For more than four decades, power electronics engineers have tapped advances in semiconductor devices and associated components to deliver power solutions to system developers. The mission to provide efficient and low-cost power solutions to electrical and electronic products continues unabated. However, the rate of progress seems modest when compared to digital electronics.
Systems exploiting digital technologies continue to make phenomenal progress each generation. The modern 90-nm CMOS-based 64-bit microprocessors are running at multi-GHz speed, and 32-bit DSPs are processing several gigabit instructions per second.
In the power arena, few suppliers have just begun to tap the benefits of 8-bit microcontrollers for supervisory functions, while others are extolling the virtues of digital control. Likewise, a small group in the UPS and motion-control applications field have exploited the merits of low-end, low-cost DSPs. In fact, the majority of high-end power ICs is in the 0.5 to 0.8 micron CMOS realm. Hence, by that standard, there's plenty more to be accomplished.
Nevertheless, it's heartening to know that power designers are leaving no stone unturned to narrow that gap. Although being on par with digital electronics isn't in the near future, recent progress indicates that power electronics designers are aggressively moving forward on all fronts, including magnetics. This was evident in the keynote talks given at the recent Power Electronics Technology Conference & Exhibition in Long Beach, Calif.
Keynoter Trey Burns, vice president of worldwide technologies at Artesyn Technologies, shed new light on the challenges facing power electronics engineers in the near future. International Rectifier's CEO Alex Lidow emphasized a new systems approach for tackling the challenges of emerging dc-dc converters that must power tomorrow's microprocessors, whose current requirements are steadily soaring with voltages dropping below 1 V and transient response of submicrosecond. To address these upcoming issues and achieve new levels of performance at lower cost in shorter design cycles, Lidow said that a holistic systems approach, from ac mains to the final point-of-load (POL) converter, is the way to go.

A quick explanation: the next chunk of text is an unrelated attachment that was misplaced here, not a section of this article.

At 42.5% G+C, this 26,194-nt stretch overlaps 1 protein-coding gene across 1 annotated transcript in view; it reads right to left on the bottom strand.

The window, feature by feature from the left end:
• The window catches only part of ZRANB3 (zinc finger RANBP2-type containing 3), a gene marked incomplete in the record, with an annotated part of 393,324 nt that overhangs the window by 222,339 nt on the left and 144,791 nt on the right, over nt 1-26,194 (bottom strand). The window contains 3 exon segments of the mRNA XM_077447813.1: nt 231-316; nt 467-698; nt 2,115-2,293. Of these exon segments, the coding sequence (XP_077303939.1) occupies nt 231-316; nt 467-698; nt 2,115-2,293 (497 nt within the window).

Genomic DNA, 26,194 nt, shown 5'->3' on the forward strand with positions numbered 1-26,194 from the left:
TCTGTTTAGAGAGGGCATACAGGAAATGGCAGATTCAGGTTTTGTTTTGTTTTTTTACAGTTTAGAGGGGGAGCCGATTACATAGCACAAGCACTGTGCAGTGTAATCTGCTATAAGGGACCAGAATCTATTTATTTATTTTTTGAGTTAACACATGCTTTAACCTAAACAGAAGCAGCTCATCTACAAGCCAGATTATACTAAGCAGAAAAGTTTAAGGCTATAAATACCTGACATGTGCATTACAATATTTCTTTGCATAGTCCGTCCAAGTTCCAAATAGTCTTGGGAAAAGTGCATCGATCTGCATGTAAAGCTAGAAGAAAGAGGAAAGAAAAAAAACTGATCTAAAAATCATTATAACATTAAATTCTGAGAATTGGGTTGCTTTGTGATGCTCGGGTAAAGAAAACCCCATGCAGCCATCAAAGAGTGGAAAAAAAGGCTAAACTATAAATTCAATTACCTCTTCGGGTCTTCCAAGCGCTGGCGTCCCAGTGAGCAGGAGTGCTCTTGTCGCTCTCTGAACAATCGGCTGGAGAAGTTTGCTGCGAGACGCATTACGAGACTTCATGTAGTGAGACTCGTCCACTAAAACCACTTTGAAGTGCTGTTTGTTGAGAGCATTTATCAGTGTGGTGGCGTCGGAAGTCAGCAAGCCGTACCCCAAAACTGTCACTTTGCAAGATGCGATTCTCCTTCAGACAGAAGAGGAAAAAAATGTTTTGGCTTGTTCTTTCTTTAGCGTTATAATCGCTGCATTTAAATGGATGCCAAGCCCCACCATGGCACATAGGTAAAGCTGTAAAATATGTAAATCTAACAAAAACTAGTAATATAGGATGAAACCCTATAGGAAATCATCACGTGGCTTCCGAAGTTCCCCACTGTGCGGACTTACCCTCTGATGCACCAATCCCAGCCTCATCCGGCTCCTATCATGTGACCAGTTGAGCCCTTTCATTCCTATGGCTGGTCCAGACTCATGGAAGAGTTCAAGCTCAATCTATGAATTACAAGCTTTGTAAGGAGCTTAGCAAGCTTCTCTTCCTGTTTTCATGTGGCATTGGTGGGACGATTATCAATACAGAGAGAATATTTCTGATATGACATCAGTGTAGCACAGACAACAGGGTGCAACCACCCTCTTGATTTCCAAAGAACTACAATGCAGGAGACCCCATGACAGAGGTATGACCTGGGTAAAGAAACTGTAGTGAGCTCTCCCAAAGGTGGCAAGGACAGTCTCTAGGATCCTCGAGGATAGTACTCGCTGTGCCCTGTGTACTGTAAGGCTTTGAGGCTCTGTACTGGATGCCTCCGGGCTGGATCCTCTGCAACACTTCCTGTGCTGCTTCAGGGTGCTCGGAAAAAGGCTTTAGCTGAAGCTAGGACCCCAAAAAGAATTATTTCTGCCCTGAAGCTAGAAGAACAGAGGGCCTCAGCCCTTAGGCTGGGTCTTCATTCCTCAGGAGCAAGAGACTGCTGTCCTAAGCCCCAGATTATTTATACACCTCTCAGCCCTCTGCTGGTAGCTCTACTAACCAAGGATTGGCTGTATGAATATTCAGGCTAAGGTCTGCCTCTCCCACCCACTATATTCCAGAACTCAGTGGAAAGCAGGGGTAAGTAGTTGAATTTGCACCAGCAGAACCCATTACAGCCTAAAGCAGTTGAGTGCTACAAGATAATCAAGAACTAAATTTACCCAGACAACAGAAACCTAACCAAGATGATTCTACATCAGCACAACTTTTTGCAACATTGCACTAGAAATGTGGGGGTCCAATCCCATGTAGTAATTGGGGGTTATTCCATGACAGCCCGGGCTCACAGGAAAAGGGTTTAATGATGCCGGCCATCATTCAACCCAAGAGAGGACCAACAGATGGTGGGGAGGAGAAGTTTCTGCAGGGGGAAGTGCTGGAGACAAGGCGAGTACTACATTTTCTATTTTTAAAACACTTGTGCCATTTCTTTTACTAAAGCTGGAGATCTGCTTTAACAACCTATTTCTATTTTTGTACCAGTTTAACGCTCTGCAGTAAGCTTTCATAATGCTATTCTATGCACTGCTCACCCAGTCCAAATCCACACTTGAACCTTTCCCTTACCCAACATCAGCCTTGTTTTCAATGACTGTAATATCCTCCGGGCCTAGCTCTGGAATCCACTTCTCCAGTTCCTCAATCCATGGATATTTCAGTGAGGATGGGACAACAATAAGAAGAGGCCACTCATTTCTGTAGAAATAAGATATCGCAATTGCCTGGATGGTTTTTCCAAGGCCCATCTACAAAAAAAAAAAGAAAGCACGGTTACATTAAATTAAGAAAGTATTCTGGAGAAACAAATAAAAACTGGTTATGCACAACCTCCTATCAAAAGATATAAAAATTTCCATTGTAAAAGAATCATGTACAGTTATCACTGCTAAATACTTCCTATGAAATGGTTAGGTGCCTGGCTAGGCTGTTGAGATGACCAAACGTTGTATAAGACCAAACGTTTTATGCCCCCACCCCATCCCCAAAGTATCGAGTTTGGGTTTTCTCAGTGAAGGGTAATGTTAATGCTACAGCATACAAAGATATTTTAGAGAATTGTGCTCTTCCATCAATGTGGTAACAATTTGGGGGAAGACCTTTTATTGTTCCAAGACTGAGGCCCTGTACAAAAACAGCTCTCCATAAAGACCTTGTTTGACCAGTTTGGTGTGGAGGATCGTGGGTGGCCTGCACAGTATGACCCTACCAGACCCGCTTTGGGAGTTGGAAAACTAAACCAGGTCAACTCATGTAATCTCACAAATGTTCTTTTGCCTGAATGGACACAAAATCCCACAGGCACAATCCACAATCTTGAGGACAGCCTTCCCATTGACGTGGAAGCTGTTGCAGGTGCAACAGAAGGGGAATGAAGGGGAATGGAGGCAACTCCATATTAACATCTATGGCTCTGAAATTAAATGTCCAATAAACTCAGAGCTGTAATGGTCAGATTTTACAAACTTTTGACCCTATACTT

In his keynote address, Burns focused on readiness. He expressed his views on the tools and skills necessary to cope with the upcoming hurdles. Until now, Burns said, power electronics engineers have been able to respond to demanding requirements for higher power-conversion efficiencies, tighter voltage-regulation limits and faster load transients. However, he cautioned, as semiconductor technology continues to advance and the pressure on power electronics systems continues to skyrocket, power designers will need special tools, new talents and advanced technologies to deliver high-performance next-generation solutions.
As power dissipation densities soar, they're challenging our thermal management and packaging capabilities, noted Burns. For much higher levels of integration demanded by future designs, designers must exploit the advances in finer CMOS processes, as well as integration of passive components, he indicated. Burns suggested that while these advances will provide the traditional incremental growth, the major leap forward will come from leveraging digital technologies. However, exploiting digital technologies means acquiring new set of tools and skills, argued the keynoter. Some of these include circuit and system simulation, logic simulation, hardware description language (HDL) modeling, logic synthesis and communications protocol. Ultimately, that means retraining the power electronics engineer to think like a digital designer. To expedite this process, educational institutions, semiconductor and component suppliers, and power-supply manufacturers must soon start modifying their training programs. Thereby, we can ensure that both seasoned and new power electronics engineers are prepared to face the challenges ahead.